Experiential education puts primary responsibility for learning in the hands, hearts, and minds of the learners. While experiential education must be guided by teachers, it is not controlled by the teacher. Teachers are responsible for creating an environment where students can explore complex questions and learn by doing – but power is shared!
Teachers must trust students to make decisions for themselves, and encourage them to either learn from their successes or learn from their mistakes.
Learning “about” sustainable agriculture is not enough. Most university programs are grounded in a commitment to building instrumental knowledge, that is knowledge about how the world works. Instrumental knowledge is used to manipulate the environment, and while important, it must be balanced by communicative knowledge of values, ideas, feelings and cultural concepts such as justice, freedom, equality and love.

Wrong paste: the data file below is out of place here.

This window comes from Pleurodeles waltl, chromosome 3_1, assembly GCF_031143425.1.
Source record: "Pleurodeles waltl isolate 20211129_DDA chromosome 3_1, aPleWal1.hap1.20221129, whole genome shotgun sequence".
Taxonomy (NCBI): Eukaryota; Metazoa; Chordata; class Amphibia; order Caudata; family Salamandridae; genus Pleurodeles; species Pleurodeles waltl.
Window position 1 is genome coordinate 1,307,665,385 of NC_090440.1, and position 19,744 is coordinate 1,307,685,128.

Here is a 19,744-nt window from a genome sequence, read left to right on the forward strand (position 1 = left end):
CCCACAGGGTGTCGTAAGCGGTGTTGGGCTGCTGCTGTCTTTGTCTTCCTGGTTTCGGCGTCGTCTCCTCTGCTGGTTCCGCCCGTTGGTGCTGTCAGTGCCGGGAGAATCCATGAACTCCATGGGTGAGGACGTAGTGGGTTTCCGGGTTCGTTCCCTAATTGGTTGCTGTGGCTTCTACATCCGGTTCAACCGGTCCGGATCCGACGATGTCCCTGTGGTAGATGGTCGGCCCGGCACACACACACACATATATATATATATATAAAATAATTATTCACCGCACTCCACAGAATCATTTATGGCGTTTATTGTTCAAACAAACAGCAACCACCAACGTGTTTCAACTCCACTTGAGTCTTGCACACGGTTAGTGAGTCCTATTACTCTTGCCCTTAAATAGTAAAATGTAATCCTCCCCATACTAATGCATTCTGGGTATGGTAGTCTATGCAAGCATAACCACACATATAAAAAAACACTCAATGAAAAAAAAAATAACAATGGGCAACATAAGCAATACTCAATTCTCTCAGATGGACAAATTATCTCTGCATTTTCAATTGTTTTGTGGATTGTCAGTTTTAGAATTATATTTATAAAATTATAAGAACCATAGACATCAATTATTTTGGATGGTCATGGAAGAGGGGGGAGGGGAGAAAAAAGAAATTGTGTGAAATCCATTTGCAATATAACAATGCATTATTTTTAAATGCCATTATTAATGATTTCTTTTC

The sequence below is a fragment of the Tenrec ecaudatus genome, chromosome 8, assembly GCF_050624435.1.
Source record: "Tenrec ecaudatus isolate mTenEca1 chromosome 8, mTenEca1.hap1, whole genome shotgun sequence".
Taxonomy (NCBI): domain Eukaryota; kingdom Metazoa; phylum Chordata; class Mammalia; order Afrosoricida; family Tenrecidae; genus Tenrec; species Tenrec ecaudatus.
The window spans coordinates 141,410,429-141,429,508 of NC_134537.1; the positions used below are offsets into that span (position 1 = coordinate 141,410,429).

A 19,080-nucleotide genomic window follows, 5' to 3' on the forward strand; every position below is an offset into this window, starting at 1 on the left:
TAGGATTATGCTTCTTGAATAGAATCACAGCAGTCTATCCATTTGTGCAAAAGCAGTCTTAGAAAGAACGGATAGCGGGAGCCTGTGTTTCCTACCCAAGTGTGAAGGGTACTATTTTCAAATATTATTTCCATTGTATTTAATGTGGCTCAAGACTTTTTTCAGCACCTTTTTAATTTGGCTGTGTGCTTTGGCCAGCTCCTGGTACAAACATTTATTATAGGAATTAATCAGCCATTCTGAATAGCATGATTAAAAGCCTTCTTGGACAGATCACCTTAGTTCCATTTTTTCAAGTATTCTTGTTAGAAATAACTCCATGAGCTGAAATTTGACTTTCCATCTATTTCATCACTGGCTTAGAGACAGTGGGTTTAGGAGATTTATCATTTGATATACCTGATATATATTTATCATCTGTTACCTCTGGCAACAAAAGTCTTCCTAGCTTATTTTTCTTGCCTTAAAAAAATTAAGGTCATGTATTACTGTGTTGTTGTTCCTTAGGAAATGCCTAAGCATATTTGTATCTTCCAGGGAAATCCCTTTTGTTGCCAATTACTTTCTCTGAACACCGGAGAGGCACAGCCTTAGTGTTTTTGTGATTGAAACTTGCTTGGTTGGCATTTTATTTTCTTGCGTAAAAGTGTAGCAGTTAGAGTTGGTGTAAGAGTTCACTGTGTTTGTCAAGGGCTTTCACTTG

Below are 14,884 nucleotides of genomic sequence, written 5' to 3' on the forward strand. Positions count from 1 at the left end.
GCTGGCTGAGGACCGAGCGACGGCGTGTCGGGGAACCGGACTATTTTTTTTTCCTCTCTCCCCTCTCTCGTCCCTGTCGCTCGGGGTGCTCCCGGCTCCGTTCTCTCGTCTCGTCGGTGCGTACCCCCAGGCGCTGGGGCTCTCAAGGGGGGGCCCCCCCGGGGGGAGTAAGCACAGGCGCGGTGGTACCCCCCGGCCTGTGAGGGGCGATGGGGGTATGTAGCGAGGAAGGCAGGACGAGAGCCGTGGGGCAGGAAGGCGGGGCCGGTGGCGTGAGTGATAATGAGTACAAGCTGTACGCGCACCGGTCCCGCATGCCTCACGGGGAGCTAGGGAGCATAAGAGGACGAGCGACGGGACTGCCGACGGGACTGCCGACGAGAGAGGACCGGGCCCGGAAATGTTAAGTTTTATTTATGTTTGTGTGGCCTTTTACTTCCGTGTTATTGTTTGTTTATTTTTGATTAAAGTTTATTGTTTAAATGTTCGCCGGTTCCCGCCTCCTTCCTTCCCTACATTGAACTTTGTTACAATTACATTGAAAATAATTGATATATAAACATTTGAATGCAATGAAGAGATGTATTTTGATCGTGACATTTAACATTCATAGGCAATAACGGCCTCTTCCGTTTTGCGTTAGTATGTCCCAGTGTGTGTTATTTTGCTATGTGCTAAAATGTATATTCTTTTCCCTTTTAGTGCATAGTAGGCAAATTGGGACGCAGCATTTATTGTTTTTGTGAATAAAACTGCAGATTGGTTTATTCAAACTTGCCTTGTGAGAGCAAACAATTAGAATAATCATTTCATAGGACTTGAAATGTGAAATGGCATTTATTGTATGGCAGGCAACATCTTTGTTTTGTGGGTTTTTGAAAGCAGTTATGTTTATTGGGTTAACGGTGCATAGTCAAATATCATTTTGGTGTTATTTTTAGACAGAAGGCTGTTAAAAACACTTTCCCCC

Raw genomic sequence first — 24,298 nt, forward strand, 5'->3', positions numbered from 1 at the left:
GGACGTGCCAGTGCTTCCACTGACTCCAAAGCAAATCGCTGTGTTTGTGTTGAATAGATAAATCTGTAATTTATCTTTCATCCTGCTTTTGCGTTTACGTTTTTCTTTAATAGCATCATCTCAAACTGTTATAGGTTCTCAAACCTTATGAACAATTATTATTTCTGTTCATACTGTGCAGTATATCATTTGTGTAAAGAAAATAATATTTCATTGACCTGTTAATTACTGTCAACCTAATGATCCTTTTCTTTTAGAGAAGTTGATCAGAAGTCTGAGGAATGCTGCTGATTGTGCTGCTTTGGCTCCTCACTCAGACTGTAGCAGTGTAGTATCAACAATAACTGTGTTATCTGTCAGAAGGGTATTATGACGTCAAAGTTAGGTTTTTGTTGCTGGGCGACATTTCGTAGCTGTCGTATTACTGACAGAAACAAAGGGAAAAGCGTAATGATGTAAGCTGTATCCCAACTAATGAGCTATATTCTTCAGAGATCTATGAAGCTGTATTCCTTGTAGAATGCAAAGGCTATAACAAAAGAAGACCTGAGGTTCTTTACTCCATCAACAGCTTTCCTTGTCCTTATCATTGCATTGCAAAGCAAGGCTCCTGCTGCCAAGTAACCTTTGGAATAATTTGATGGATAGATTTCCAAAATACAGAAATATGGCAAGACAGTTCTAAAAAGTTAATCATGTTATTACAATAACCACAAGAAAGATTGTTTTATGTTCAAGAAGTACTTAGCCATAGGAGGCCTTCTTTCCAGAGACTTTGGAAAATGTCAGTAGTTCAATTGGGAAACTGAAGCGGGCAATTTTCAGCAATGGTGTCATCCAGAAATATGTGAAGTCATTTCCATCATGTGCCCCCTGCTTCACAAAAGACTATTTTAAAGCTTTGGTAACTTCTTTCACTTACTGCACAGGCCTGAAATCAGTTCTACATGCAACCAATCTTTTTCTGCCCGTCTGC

Communicative learning uses different teaching methods than instrumental learning and may rely on metaphors and analogies in addition to facts and data to unravel complex human and human-natural system relationships. Learning tools such as decision cases, dialogue, service learning, and story telling are core to communicative learning.
The history of the university is one of continual (if very slow) change. I am confident that once the urgency expressed in the opening statement in this blog becomes more widely accepted, education for a sustainable agriculture will become more of a priority within the academy. At least, that is my hope.
As always, your comments are welcome. And here is a related story.